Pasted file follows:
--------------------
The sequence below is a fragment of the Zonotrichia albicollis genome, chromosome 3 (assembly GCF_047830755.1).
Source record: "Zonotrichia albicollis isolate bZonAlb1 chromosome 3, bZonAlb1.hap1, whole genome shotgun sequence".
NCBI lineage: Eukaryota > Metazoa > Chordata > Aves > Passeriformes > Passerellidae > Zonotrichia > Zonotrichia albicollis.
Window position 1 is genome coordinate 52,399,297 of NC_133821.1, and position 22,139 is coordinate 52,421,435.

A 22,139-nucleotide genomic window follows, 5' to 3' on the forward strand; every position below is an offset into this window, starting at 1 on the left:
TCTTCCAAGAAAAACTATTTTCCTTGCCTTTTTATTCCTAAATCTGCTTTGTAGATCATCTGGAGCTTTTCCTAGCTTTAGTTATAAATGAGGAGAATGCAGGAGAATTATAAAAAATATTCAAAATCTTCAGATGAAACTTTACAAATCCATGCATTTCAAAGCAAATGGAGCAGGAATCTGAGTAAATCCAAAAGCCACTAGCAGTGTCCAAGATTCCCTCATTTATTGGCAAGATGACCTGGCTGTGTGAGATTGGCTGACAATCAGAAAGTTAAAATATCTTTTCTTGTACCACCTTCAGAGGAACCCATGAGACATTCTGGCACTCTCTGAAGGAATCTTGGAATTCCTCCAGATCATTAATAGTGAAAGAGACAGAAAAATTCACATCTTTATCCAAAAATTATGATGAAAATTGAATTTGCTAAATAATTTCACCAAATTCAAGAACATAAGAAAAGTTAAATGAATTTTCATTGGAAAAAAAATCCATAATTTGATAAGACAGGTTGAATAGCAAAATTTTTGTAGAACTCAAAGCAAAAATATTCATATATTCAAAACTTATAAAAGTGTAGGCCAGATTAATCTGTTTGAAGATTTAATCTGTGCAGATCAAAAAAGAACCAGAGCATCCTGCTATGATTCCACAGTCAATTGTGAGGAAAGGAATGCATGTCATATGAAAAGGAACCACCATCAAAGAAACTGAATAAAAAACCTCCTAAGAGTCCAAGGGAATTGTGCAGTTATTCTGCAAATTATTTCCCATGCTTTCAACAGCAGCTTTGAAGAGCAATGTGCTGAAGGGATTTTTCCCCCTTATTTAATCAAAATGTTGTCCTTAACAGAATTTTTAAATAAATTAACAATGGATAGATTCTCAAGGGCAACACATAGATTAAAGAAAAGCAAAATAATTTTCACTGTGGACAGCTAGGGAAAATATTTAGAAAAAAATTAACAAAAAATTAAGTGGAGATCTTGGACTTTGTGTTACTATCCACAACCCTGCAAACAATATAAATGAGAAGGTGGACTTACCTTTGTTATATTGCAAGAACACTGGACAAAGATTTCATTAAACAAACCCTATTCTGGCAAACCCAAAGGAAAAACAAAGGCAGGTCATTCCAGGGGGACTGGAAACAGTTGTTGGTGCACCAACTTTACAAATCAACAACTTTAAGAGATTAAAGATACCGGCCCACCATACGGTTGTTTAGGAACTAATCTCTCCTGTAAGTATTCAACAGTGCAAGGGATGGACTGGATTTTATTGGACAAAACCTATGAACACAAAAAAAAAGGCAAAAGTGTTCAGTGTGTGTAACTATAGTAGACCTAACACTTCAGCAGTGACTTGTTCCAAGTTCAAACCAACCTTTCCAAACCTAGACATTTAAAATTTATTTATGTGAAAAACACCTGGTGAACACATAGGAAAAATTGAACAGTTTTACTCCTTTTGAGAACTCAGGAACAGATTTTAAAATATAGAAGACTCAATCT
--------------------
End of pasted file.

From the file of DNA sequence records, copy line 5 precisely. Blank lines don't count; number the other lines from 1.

A 22,139-nucleotide genomic window follows, 5' to 3' on the forward strand; every position below is an offset into this window, starting at 1 on the left: